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2004 North West Regional Championships - Retrospective

Second Section:
Sunday:
14th March

Test Piece: Kaleidoscope – Philip Sparke
Adjudicator: Alan Hope


This Second Section of thirteen bands was a joy to listen to and although it meant missing out on hearing the Championship Section for this reviewer, this contest was no less rewarding. This was such enjoyable music, the contest passed in ultra quick time.

The results were a delayed a little before they were announced. It was a bit of a neat coincidence that the end of the top section and this section coincided.

Alan Hope, the adjudicator, was full of praise for the music and it was an interesting outcome when the final order was announced. We had better own up now - we didn’t quite concur absolutely with the adjudicator and the telltale signs of rippling whispers echoed around the hall when one or two surprises were thrown up on Sunday.

We favoured the performances (and a 1-2-3) of Wire
Brass, Diggle & Old Hall Brass, but that is as maybe (and we weren’t the in the box were we), and it will be Old Hall and Wire representing the North West in Harrogate. We anticipate that they will mount a strong challenge for the National title.

The Section began with Haslingden and Helmshore (David Holland) and from a simple detailed opening the music flowed pretty well. It seemed to unsettle somewhat from Var.4 before rounding out with a bright alert finale. Taken as a whole it obviously pleased the adjudicator gaining 180 points and 3rd place.

Skelmersdale Prize Band continuing their partnership with Nick Sheppard delivering the music with some rich sounds. Perhaps a little ‘nervy’ to open, nonetheless the band had a decent tonal quality. Given a bold attack, it had a greater dramatic fire than most, but this did not court favour with the adjudicator, collecting 170 points and the 13th final place.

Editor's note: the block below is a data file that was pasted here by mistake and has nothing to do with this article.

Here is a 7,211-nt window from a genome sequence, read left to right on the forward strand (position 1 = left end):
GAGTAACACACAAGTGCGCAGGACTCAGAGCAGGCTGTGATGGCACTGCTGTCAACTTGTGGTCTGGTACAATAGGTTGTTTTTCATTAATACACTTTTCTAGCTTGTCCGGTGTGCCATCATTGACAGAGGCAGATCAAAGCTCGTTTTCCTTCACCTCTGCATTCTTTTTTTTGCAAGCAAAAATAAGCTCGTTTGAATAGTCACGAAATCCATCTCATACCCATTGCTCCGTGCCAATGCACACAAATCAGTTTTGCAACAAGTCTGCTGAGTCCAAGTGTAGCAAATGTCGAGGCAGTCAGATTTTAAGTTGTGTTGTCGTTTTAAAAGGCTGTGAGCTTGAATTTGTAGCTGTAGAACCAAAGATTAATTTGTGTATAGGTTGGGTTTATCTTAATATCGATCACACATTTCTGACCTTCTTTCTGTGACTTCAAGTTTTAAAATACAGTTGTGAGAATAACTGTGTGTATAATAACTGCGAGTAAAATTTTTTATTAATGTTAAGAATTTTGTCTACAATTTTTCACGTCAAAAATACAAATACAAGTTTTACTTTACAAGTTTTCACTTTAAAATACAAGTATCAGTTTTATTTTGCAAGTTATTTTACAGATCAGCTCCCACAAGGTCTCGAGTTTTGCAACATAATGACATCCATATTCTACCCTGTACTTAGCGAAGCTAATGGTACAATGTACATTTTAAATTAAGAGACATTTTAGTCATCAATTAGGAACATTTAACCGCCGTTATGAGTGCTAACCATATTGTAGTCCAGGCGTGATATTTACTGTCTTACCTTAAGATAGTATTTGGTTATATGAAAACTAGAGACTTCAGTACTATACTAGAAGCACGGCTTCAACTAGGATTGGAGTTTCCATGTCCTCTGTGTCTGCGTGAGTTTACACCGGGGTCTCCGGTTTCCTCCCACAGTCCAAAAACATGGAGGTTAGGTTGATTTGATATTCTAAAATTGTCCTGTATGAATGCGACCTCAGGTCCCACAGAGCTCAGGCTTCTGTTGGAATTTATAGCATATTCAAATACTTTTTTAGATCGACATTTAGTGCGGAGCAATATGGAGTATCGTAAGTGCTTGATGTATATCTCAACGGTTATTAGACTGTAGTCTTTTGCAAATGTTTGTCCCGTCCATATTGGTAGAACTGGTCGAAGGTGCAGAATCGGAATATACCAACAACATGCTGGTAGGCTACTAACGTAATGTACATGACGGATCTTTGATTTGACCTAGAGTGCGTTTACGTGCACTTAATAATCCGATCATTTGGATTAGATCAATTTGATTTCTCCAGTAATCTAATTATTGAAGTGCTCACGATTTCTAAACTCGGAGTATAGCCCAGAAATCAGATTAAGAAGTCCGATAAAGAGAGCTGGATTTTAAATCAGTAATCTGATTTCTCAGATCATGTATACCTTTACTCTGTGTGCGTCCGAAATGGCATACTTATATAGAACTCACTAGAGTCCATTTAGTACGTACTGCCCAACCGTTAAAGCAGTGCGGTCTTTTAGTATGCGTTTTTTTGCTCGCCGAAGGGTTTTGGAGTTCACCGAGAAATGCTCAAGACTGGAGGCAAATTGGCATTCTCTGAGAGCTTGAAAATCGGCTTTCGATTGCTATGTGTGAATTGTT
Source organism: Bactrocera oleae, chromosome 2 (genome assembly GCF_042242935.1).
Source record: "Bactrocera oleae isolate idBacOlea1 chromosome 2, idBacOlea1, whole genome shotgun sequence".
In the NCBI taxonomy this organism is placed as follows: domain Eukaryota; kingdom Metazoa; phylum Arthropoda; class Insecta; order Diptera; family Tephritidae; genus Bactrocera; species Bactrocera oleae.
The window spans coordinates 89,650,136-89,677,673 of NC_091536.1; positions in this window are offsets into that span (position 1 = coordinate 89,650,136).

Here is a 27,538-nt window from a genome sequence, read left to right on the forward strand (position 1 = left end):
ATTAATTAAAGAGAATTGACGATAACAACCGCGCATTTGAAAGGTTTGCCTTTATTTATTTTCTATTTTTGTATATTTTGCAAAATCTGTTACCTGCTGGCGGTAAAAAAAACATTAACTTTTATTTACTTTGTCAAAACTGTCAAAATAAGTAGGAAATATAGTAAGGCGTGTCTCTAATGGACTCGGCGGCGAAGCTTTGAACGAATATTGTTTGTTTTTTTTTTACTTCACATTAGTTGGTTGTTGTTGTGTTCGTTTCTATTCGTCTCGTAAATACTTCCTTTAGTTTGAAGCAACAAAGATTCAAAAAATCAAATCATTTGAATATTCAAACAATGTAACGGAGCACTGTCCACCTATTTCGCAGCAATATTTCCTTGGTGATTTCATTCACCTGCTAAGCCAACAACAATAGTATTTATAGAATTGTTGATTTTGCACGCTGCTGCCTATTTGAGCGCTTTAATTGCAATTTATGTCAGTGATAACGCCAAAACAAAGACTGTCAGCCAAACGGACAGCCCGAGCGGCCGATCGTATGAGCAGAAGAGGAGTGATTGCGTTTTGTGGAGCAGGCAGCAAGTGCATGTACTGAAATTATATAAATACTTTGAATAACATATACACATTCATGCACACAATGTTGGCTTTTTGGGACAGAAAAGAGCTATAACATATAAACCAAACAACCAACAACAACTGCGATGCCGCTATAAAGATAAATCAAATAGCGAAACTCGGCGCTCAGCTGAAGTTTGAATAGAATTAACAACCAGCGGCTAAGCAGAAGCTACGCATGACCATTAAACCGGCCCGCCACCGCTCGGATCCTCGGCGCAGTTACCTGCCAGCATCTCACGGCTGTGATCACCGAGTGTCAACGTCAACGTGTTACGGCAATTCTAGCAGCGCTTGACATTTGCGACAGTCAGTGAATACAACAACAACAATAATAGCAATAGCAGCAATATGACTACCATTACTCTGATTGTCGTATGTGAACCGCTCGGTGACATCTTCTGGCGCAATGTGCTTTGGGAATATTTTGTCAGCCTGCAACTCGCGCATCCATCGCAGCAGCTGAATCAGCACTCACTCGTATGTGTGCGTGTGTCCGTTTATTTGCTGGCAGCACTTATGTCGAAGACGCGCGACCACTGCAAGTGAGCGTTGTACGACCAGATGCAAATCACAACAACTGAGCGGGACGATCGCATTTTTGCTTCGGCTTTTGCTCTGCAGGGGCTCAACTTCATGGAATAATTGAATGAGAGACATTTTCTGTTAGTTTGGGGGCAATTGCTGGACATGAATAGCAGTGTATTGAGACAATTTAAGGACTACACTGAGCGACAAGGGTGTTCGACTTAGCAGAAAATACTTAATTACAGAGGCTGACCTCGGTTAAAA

Third band up, the Eagley Band guided by S. Rogers chose safe tempi and whilst not producing the biggest sound of the day did generate some well stated episodes that were well controlled. A few uncertain and insecure links didn’t prove too costly and they were awarded 177 points and 6th position.

Old Hall Brass now set the standard that the rest had to follow. Clean to open they presented, with Neil Parkinson, a musically interesting account giving the music contrast and lots of colour and drew the whole to an exiting conclusion. With a generous two-point gap at the top of the results it was a very clear winner in the adjudicators view.

The contest was tripping along nicely as Manx Concert Brass opened with ‘ghostly’ sonorous brass giving the opening an almost ‘misterioso’ quality. The sharp contrasts in the writing were highlighted dramatically therefore when a very bright and lively tempo followed. Although only gaining 12th in the finishing order Ian Clague shaped quite a wide range of contrasting melodramatic music with the strongest example being in the 4th Variation where the music is built on the opening bars.

Blackpool Brass in 8th place have played better as the musical mood felt a little ‘flat’ and it took time to sparkle. It was an overall a decent if not ‘edge of the seat’ performance but it returned them a pretty good result nevertheless. During their playing the ‘rubbish-emptying’ porter moving around the outer walls of the ballroom fortunately didn’t seem to cause too much interference as he performed his allotted duties.